After 21 years, SETI no longer needs our help to search for aliens

The search for extraterrestrial life continues, but we no longer need our inactive computing power.

2 min read

This story originally appeared on PCMag

After 21 years, SETI no longer needs our help to search for aliens
After 21 years, SETI no longer needs our help to search for aliens

If there is life on another planet, the SETI Research Center will be the place to find it, but it no longer requires the use of our inactive computers to help with the search.

As SlashGear reports, the SETI @ home project is in hibernation and will no longer distribute the work to computers around the world to move forward. In a post on the official forum , the project team explained that hibernation was due to two reasons. The first is the abundance of data collected, which has been scientifically analyzed and generate more would produce “diminishing returns.”

The second reason is management. It takes a lot of time and effort to manage the distribution of work, and the focus is on analyzing the results and turning them into a scientific journal article. In other words, they obtained the data, reduced the numbers and now is the time to concentrate on drawing some conclusions.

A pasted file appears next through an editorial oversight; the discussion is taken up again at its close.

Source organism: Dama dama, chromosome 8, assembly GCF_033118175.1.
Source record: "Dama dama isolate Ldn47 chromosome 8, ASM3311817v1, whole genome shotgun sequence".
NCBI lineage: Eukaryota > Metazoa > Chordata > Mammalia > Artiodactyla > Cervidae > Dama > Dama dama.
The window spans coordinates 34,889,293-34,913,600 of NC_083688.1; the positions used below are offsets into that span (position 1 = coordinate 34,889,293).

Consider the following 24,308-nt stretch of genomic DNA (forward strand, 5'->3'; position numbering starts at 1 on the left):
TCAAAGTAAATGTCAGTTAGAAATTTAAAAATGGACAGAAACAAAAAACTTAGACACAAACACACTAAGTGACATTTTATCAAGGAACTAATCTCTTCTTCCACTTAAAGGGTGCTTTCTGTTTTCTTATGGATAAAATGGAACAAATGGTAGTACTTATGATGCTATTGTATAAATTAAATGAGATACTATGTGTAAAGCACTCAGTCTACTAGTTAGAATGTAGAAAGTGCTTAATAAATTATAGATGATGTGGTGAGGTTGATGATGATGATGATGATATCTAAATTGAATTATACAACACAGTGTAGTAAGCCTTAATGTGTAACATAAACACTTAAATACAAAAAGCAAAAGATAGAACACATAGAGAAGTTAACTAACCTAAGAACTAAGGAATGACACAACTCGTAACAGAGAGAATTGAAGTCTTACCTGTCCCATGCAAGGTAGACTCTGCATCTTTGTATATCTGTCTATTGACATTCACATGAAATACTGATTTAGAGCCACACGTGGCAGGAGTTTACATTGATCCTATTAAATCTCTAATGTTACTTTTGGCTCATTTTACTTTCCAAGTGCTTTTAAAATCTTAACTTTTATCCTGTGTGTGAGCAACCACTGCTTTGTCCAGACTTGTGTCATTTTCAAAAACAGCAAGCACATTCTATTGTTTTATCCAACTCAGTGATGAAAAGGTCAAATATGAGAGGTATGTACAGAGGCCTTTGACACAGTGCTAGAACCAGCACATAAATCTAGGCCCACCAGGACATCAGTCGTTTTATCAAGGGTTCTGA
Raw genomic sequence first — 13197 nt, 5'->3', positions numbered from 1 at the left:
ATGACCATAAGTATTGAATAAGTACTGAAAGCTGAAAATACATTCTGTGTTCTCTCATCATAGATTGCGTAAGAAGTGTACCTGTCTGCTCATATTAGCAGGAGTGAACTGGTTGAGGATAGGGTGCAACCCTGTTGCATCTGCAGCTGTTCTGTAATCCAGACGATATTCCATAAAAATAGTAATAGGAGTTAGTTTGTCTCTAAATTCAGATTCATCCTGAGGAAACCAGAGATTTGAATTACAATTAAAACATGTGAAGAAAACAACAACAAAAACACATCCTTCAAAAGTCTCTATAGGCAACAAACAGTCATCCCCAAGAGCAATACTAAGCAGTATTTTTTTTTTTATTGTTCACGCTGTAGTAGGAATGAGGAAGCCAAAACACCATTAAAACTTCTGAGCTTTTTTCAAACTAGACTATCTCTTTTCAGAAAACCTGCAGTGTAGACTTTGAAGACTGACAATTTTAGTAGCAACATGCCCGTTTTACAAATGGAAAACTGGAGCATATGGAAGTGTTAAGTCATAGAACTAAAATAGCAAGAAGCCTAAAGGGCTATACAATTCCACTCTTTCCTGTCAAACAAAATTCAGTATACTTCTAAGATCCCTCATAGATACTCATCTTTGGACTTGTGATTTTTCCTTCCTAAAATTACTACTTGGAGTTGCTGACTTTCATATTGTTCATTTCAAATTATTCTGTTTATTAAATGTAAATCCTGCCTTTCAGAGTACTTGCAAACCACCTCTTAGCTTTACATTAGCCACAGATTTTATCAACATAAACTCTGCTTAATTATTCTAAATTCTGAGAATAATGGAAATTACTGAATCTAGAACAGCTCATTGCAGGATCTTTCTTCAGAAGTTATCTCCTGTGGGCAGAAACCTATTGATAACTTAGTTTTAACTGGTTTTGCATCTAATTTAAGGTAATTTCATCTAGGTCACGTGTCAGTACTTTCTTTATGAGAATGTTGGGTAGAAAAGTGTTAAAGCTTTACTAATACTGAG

SETI @ home was first launched in May 1999 and was created by the Berkeley SETI Research Center. He asked computer users around the world to volunteer their idle computing time to help analyze radio signals and search for extraterrestrial intelligence signals. About 21 years later, there has been no confirmation of aliens, but it demonstrated the viability of voluntary computing and the project is by no means dead.

The SETI team hopes that other UC Berekely astronomers can think of some new and useful ways to take advantage of SETI @ home's capabilities. If they do, then the distribution of work will begin again. For now, if you had lent your idle computer to SETI, consider switching to one of the many other voluntary IT projects of the world's universities.

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